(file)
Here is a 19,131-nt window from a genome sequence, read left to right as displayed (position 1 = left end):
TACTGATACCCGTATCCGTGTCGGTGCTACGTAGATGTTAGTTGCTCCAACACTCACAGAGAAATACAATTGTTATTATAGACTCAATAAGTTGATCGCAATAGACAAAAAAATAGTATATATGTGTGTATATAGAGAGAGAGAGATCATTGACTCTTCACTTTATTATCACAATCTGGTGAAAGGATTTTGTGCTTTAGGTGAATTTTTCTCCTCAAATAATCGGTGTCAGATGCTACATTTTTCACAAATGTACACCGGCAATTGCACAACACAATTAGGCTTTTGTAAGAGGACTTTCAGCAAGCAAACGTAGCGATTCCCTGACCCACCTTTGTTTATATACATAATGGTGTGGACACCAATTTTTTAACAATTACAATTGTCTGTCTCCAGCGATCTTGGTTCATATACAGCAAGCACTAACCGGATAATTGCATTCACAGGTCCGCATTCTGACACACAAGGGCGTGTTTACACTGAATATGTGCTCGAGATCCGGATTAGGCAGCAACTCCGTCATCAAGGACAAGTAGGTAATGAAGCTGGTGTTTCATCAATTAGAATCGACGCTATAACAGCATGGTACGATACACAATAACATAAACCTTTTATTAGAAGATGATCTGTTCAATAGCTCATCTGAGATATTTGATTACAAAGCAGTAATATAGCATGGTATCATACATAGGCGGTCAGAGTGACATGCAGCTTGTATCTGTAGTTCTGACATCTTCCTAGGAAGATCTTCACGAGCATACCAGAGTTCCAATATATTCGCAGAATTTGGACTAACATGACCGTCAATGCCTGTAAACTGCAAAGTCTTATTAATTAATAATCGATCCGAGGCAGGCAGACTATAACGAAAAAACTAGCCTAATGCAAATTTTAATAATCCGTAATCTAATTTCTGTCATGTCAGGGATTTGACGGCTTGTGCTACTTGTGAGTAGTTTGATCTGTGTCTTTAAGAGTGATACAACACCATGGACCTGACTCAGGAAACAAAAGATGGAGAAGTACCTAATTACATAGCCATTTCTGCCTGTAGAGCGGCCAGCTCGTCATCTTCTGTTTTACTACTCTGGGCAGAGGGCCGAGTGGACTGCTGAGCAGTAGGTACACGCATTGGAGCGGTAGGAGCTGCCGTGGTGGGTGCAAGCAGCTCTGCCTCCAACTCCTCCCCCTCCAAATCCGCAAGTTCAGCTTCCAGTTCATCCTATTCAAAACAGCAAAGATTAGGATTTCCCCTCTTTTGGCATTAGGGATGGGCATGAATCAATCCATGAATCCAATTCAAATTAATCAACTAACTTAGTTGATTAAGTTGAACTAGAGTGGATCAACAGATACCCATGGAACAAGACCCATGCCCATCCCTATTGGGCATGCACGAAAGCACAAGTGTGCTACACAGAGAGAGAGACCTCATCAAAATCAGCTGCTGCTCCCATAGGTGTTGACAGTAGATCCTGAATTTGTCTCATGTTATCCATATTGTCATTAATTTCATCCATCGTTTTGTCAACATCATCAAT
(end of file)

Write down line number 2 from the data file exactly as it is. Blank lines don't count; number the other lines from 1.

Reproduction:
TACTGATACCCGTATCCGTGTCGGTGCTACGTAGATGTTAGTTGCTCCAACACTCACAGAGAAATACAATTGTTATTATAGACTCAATAAGTTGATCGCAATAGACAAAAAAATAGTATATATGTGTGTATATAGAGAGAGAGAGATCATTGACTCTTCACTTTATTATCACAATCTGGTGAAAGGATTTTGTGCTTTAGGTGAATTTTTCTCCTCAAATAATCGGTGTCAGATGCTACATTTTTCACAAATGTACACCGGCAATTGCACAACACAATTAGGCTTTTGTAAGAGGACTTTCAGCAAGCAAACGTAGCGATTCCCTGACCCACCTTTGTTTATATACATAATGGTGTGGACACCAATTTTTTAACAATTACAATTGTCTGTCTCCAGCGATCTTGGTTCATATACAGCAAGCACTAACCGGATAATTGCATTCACAGGTCCGCATTCTGACACACAAGGGCGTGTTTACACTGAATATGTGCTCGAGATCCGGATTAGGCAGCAACTCCGTCATCAAGGACAAGTAGGTAATGAAGCTGGTGTTTCATCAATTAGAATCGACGCTATAACAGCATGGTACGATACACAATAACATAAACCTTTTATTAGAAGATGATCTGTTCAATAGCTCATCTGAGATATTTGATTACAAAGCAGTAATATAGCATGGTATCATACATAGGCGGTCAGAGTGACATGCAGCTTGTATCTGTAGTTCTGACATCTTCCTAGGAAGATCTTCACGAGCATACCAGAGTTCCAATATATTCGCAGAATTTGGACTAACATGACCGTCAATGCCTGTAAACTGCAAAGTCTTATTAATTAATAATCGATCCGAGGCAGGCAGACTATAACGAAAAAACTAGCCTAATGCAAATTTTAATAATCCGTAATCTAATTTCTGTCATGTCAGGGATTTGACGGCTTGTGCTACTTGTGAGTAGTTTGATCTGTGTCTTTAAGAGTGATACAACACCATGGACCTGACTCAGGAAACAAAAGATGGAGAAGTACCTAATTACATAGCCATTTCTGCCTGTAGAGCGGCCAGCTCGTCATCTTCTGTTTTACTACTCTGGGCAGAGGGCCGAGTGGACTGCTGAGCAGTAGGTACACGCATTGGAGCGGTAGGAGCTGCCGTGGTGGGTGCAAGCAGCTCTGCCTCCAACTCCTCCCCCTCCAAATCCGCAAGTTCAGCTTCCAGTTCATCCTATTCAAAACAGCAAAGATTAGGATTTCCCCTCTTTTGGCATTAGGGATGGGCATGAATCAATCCATGAATCCAATTCAAATTAATCAACTAACTTAGTTGATTAAGTTGAACTAGAGTGGATCAACAGATACCCATGGAACAAGACCCATGCCCATCCCTATTGGGCATGCACGAAAGCACAAGTGTGCTACACAGAGAGAGAGACCTCATCAAAATCAGCTGCTGCTCCCATAGGTGTTGACAGTAGATCCTGAATTTGTCTCATGTTATCCATATTGTCATTAATTTCATCCATCGTTTTGTCAACATCATCAAT